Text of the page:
It’s important to stay loose, relaxed, and don’t tense up. A rule of thumb is also to keep your head as central as possible – as that will help with your center of gravity and balance.
Practice one-handed, lazy casts. A simple lob is all you need when you’re out on the water already. It’s not required that you send your hook and lure into space, so take it easy, tiger.
For landing a fish, it’s a reely (see what I did there) good idea to have a kayak fishing net on hand – which is especially useful if you’re a beginner.
And depending on the weight of your setup, you can use casting to change the course of your craft. If you’re in a lightweight kayak, you’ll be able to pull yourself towards your cast point – which can be a useful navigational trick and limit the need to switch to your paddle given the right circumstances.
Unless you’re fishing on a calm lake without a breath of wind, your kayak isn’t going to remain in the same spot for long.
This is why it’s important to anchor your craft correctly, so you don’t go floating off and away from a potentially lucrative fish zone.
For shallower waters, I’d recommend using an anchoring pole – an effective anchoring method that’s easy and efficient to use in such conditions.
Be careful not to weigh yourself down too much, a two to four pound claw anchor should be suitable for most craft.
And never anchor a kayak in whitewater, or anywhere there’s a particularly fast moving current.
Check out the informative video below for detailed, expert advice on how to anchor your fishing kayak.
Regardless of your skill level – beginner or otherwise – it’s vitally important that you have a certified personal flotation device on your person.
As the popularity of kayak fishing increases – so does the amount of accidents and fatalities – and the vast majority can easily be prevented.
Check out these excellent fishing PFDs, which not only could save your life, but offer additional storage and work surfaces for your tackle and gear.
I would also highly recommend getting yourself a pair of good-quality fishing gloves.
Not only will they protect your hands from hooks and other hazards, and help grip slippery, sharp fish; they’ll also double as kayak gloves to keep blisters at bay when you’re paddling.
And don’t forget to keep a safety whistle on your person to alert nearby boats should you get into difficulty.
Never attempt to fish waterways that are going to be beyond your skill level. Strong currents and tides can play havoc with inexperienced kayakers, so start on calmer lakes and slow rivers to begin with.
Once you have a good grasp on the basics, and you feel you’re achieving some success – why not enter a local kayak fishing competition?
They can be an excellent resource for putting you in touch with other like-minded anglers, and win or lose, you can learn a great deal just by participating.
Competitions will also encourage you to improve your own skills, catch more fish, and have a more enjoyable experience overall.
What NOT to Take Kayak Fishing
We’ve covered most of the basics of what you should be bringing along for your kayak fishing trip – but let’s put a few things to bed that might have crossed your mind as being a good idea.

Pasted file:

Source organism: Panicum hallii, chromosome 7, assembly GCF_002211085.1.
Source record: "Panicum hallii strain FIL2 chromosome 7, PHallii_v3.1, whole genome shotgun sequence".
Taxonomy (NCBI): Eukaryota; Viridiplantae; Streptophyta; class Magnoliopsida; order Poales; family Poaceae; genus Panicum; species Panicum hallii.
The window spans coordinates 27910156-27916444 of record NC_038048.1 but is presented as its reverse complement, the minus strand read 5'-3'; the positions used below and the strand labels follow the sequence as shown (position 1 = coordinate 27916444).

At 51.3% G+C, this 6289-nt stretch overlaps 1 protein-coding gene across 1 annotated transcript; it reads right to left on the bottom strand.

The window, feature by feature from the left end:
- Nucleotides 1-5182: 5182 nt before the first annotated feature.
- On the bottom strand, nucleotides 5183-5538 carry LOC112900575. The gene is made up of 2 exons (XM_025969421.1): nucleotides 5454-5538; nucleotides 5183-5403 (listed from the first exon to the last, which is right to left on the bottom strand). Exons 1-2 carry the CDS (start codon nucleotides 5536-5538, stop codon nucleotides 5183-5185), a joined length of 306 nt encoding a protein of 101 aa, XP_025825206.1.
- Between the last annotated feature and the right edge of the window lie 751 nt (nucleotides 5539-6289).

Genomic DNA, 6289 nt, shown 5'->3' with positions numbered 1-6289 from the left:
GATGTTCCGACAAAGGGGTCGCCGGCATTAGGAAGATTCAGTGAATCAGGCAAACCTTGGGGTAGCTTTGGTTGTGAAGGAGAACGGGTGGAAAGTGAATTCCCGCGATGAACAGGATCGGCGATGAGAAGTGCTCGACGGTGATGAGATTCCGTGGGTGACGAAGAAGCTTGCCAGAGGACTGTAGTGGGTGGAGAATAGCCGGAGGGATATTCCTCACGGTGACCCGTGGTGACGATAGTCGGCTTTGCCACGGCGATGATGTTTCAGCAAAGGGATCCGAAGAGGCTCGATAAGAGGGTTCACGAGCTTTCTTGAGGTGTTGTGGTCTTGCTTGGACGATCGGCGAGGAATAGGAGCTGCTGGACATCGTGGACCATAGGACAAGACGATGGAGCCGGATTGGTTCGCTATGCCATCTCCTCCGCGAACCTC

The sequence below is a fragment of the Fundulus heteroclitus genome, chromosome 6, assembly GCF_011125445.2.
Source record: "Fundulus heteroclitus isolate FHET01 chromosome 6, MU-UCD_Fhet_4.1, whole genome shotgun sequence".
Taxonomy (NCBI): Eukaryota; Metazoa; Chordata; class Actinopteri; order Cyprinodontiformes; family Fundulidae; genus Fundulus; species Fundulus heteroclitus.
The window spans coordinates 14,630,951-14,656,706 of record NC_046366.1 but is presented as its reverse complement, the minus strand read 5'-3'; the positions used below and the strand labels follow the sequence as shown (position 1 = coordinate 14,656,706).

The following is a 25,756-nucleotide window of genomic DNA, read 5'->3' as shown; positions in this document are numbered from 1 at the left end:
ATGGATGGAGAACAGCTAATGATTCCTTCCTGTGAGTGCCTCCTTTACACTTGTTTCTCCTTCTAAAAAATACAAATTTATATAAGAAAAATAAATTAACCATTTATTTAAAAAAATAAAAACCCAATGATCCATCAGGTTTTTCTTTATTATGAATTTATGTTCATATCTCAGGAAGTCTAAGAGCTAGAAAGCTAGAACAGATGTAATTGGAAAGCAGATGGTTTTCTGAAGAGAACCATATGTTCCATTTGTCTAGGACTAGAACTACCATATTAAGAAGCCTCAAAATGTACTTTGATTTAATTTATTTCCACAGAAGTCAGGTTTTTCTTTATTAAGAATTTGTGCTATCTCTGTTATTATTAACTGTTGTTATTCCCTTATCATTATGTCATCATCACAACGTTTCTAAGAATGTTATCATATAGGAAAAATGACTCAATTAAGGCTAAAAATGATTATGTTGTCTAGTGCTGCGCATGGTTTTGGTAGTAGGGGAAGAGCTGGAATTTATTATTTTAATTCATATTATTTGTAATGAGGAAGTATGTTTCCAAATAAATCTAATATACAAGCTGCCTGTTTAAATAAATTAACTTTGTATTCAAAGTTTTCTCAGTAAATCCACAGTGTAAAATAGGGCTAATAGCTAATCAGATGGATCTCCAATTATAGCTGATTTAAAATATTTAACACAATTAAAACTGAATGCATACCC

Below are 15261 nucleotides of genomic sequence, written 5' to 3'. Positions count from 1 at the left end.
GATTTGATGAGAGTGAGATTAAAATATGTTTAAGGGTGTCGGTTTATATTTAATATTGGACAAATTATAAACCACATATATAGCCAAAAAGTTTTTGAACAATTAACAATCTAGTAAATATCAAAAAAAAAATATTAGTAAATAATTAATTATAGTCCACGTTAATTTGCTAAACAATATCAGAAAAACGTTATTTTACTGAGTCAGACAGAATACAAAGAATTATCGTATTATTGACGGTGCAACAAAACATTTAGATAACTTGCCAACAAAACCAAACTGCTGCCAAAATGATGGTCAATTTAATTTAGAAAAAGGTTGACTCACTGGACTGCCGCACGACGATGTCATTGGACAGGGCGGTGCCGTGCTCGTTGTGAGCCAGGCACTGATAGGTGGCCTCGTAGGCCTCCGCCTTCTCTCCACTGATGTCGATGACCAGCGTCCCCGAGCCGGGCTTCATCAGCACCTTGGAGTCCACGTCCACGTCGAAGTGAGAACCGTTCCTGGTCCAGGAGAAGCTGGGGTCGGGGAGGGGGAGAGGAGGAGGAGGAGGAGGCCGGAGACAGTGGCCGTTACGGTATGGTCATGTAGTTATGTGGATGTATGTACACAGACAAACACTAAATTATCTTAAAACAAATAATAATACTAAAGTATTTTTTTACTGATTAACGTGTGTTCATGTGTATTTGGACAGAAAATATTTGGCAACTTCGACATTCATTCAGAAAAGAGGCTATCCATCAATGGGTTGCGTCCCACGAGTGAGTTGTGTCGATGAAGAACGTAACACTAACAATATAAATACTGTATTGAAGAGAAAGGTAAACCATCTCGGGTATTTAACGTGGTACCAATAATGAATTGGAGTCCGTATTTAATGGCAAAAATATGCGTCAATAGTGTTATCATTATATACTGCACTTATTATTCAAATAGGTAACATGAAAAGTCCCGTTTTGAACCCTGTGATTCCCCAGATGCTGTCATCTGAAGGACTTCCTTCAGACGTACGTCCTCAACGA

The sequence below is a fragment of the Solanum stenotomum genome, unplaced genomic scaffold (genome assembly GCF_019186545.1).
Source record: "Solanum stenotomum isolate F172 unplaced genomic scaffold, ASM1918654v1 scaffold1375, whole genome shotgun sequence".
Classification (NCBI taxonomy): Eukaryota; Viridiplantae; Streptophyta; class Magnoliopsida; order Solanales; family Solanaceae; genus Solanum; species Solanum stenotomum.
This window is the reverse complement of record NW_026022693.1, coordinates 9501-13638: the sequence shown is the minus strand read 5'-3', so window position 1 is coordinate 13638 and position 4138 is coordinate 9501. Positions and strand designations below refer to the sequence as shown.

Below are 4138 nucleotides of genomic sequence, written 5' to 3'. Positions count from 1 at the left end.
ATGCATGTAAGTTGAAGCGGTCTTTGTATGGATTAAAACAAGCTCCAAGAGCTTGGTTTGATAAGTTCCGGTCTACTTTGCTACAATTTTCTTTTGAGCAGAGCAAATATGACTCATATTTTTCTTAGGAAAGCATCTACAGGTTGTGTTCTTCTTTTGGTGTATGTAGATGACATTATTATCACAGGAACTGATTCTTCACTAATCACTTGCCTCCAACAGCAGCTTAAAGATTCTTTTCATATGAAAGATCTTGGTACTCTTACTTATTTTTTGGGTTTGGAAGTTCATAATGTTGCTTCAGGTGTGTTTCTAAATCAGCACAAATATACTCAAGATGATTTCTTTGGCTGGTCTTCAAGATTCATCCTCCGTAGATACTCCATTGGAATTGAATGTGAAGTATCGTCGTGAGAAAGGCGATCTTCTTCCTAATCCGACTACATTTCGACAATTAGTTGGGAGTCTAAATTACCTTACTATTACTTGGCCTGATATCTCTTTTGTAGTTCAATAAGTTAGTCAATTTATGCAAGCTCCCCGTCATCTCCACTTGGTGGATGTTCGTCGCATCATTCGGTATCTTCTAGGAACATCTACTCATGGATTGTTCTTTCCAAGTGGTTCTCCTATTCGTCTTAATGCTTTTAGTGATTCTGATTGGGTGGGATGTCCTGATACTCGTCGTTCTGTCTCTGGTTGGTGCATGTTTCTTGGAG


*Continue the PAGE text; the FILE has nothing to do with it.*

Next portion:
Expensive gear – it’s worth mentioning again for those at the back who are hard of hearing – don’t bring your most expensive stuff. It can and will end up at the bottom of a lake, eventually.
Too many rods/too much tackle – you see some folks in their kayaks kitted out like they’re a floating rod and reel store, or setting off on a month-long expedition.
As a beginner, you really don’t need all that fluff. A couple of good rods is perfectly fine, and many kayak anglers just make do with one. You’ll soon work your way up to tournament-level loadouts with practice and experience.
A poor attitude – if you go out there with the storm clouds already lingering over your head, your day is going to suck. When you’re kayak fishing, PMA goes a long way.
Bananas. Trust me – don’t even go there.
Don’t Be Afraid to Fail
We all have to start somewhere, and not being immediately successful is a great learning curve for new and inexperienced kayak anglers.
It’s all part of the process, so don’t get downhearted, upset, or throw your paddle in a fit of rage. Embrace your mistakes and learn from them for the next time.
And don’t be afraid to ask the community for help – we kayak fishers are a welcoming bunch, full of sound advice, and more than a few tall tales to boot.
Seek out online groups through social media, or ask around at local kayak dealerships or paddlesports centers. You’ll nearly always find someone more than willing to lend a guiding hand – and maybe you’ll make a new kayak fishing buddy in the process.
Outside of always wearing a PFD, this is probably the number-one tip for kayak fishing. Yet as simple as it is, it’s often forgotten.
Remember, even if you don’t catch a thing, you’re still exploring the great outdoors, which sure beats the hell out of sitting behind a desk.
Relax, take it easy, breathe, and laugh as much as possible – and I’m pretty sure you’ll have an enjoyable experience and want to go out again and again.
I hope this article has armed you with the best kayak fishing tips for beginners, and you’re ready to get involved and see what all the fuss is about.
And this kayak fishing gear list will help you stay organized when you’re just about ready to set off.
Drop me a line in the comments below if I’ve missed anything out, or if you have any top tips and advice of your own to share with the community.
I wish you the very best of luck, stay safe, and happy kayak fishing!